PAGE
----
- Be transparent throughout the project and encourage the same attitude from the other party.
- Communicate any updates, changes or issues promptly.
- Be open, proactive, and positive in resolving issues.
The last point is extremely relevant in business relations. Contracts are full of difficulties, and sometimes obligations are not delivered as expected. Yet, companies terminate agreements only under the most extreme circumstances. By communicating and resolving disputes, they avoid lengthy litigation and unnecessary financial losses.
If you approach your contracts strategically, you determine clear goals for upcoming projects. At the provision stage, you should analyse if the expectations were met.
In a competitive business world companies have to manage contracts proactively to:
- Ensure that both parties are meeting their obligations.
- Make changes if needed.
- Ensure the agreement delivers value to the company.
- Have an informed answer on the need for prolongation.
Contract management software makes it easier to analyse and monitor performance metrics. For instance, you can automatically track deadlines, payments, and factors affecting companies' ability to meet terms.
Change management and risk mitigation
A basic principle of contract management to follow is that changes happen.
Throughout your project, you'll likely face legislative updates or personnel changes. Countries your company operates in may pass through political or economic changes. Some extraordinary events, such as the Covid-19 pandemic, may affect business operations and supplier costs.
Here is what you can do to mitigate risks in your contracting:
- Check legislation and market information regularly.
- Ensure your contracts allow updates in emergency events.
- Communicate with the other party if you believe that changes are required.
- When updating the agreement, make sure that changes are introduced smoothly and managed accordingly.
Summing up this section, a good practice is to approach your contracts not as once-off documents to be signed and forgotten, but as a process that requires constant attention.
The way your company manages contracts is an excellent sign of business performance. Thus, it’s worthwhile to analyse what happens at the end of the project.
Does your company have a smooth transition? Is your paperwork completed properly, so you won't be exposed to unexpected requirements in the future? Have you analysed how the project turned out and made conclusions for your business practice? These are all relevant questions, and we'll elaborate further on them in this section.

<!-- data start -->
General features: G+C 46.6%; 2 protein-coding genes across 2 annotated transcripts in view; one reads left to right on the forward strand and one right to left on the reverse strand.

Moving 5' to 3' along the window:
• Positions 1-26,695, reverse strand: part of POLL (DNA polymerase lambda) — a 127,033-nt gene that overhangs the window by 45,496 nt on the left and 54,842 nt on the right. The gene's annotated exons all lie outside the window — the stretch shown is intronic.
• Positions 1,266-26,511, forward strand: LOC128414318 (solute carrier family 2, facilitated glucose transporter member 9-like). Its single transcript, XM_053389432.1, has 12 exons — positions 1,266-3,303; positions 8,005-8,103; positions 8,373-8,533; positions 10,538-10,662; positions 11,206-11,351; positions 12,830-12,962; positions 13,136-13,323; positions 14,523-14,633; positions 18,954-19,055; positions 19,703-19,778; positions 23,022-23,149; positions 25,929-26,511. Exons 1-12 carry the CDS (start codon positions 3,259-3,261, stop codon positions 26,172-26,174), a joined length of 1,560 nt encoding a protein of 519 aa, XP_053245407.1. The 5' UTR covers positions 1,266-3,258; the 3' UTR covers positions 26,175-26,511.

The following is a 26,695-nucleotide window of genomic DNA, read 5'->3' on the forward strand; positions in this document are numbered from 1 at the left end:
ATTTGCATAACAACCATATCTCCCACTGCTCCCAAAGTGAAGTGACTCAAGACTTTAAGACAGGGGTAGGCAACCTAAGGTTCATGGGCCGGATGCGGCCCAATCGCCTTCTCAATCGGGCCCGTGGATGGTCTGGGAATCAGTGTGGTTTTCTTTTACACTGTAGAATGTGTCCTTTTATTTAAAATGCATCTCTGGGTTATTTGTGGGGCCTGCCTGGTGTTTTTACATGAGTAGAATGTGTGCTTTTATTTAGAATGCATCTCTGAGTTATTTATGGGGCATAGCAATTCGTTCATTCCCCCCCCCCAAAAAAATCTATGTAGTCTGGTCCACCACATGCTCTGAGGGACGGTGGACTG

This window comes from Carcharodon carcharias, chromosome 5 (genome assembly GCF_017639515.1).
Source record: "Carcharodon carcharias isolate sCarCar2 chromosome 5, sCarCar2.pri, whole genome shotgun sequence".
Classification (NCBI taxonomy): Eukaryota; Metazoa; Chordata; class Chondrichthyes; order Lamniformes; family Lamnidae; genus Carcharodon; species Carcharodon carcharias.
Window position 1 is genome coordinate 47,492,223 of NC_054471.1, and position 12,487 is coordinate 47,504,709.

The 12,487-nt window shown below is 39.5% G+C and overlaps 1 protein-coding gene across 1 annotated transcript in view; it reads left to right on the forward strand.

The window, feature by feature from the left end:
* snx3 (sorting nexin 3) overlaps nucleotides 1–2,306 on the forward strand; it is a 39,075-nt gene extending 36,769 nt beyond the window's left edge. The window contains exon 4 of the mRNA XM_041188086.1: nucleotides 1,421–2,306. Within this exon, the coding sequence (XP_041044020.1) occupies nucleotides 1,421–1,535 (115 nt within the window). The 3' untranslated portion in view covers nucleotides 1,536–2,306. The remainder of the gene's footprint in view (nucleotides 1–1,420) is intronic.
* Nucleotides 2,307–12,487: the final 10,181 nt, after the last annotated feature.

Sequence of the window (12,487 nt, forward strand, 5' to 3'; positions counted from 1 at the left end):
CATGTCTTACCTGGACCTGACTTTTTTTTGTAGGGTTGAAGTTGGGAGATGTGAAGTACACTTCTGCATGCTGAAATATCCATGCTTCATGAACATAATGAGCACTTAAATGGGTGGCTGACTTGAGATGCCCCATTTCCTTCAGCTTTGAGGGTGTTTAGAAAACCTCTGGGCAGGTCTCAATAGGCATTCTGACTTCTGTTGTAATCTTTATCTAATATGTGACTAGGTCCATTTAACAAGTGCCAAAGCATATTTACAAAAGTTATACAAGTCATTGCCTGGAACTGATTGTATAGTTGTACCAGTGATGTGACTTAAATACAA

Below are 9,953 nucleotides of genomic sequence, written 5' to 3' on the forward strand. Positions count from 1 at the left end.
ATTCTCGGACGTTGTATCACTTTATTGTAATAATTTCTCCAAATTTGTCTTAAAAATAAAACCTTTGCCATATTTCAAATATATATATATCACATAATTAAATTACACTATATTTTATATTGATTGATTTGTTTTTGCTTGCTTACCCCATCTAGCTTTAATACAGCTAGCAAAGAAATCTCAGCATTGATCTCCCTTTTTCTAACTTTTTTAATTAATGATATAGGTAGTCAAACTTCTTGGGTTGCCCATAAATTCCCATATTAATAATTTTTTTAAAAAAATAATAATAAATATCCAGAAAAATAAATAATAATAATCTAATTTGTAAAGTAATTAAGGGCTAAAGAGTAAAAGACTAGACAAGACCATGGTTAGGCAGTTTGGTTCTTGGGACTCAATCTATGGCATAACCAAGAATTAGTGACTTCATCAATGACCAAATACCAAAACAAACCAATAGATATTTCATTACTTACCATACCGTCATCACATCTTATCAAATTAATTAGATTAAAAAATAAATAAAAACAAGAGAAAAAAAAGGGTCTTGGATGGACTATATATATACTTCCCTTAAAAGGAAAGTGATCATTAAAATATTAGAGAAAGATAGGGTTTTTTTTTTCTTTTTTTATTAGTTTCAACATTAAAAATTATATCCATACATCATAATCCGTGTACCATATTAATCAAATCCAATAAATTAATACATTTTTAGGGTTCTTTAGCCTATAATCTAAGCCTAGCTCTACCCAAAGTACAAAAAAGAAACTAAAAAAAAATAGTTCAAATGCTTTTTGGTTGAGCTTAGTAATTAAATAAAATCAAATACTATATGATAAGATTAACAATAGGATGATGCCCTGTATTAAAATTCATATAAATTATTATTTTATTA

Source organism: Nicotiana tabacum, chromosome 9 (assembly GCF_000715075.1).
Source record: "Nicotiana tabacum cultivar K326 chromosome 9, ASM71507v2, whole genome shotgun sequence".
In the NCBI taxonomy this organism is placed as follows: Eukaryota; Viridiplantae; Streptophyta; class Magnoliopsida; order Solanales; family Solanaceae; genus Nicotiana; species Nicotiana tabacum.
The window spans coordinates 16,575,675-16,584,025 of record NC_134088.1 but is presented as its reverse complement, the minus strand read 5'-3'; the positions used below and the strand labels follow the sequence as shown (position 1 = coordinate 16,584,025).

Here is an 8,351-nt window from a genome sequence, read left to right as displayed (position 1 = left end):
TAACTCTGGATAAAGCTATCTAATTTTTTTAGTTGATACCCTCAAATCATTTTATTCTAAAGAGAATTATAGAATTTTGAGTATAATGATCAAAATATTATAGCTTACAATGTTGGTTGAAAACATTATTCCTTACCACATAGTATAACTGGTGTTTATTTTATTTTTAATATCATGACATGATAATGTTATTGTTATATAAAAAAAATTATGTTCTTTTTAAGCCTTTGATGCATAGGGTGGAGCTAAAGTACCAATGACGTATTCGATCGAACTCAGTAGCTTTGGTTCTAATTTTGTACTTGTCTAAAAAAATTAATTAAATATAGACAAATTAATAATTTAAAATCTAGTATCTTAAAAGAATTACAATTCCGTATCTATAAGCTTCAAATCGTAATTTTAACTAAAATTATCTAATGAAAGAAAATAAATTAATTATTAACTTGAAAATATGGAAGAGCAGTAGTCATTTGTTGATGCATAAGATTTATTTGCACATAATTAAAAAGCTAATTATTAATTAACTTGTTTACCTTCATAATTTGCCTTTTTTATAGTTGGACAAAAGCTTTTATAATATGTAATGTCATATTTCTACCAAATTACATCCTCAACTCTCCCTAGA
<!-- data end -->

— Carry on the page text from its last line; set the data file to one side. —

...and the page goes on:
Both parties need to establish a clear procedure for termination or expiration of the agreement. They need to know exactly what steps to take during the transition stage.
Here are some tasks to keep in mind if you want to have a smooth transition:
- Organise a debrief meeting with the other party.
- Share final reports and feedback on project performance.
- Make sure final payments are completed and unspent funds are returned.
- Think in advance about transition activities when exiting the contract. As an example, if you stop an agreement with a supplier, you must plan for replacement as soon as possible.
Of course, if the cooperation was fruitful, you might want to renew the contract. Be prepared for this stage as well.
Keeping data and records
Keeping track of your completed contracts is relevant for businesses from several perspectives.
From a performance point, you might want to analyse your contracting history to determine what terms worked or didn’t work well and what can be improved in the future.
In terms of data safety, you must follow GDPR requirements and other regulations about client records. Breaking those requirements can be a huge risk for the company.
Effective contract management is essential to the success of any business relationship. It maximises value and success for the company and helps to stay in control of risks.
Productive project and contract management principles suggest being attentive to agreements at all stages, from pre-contract to post-contract.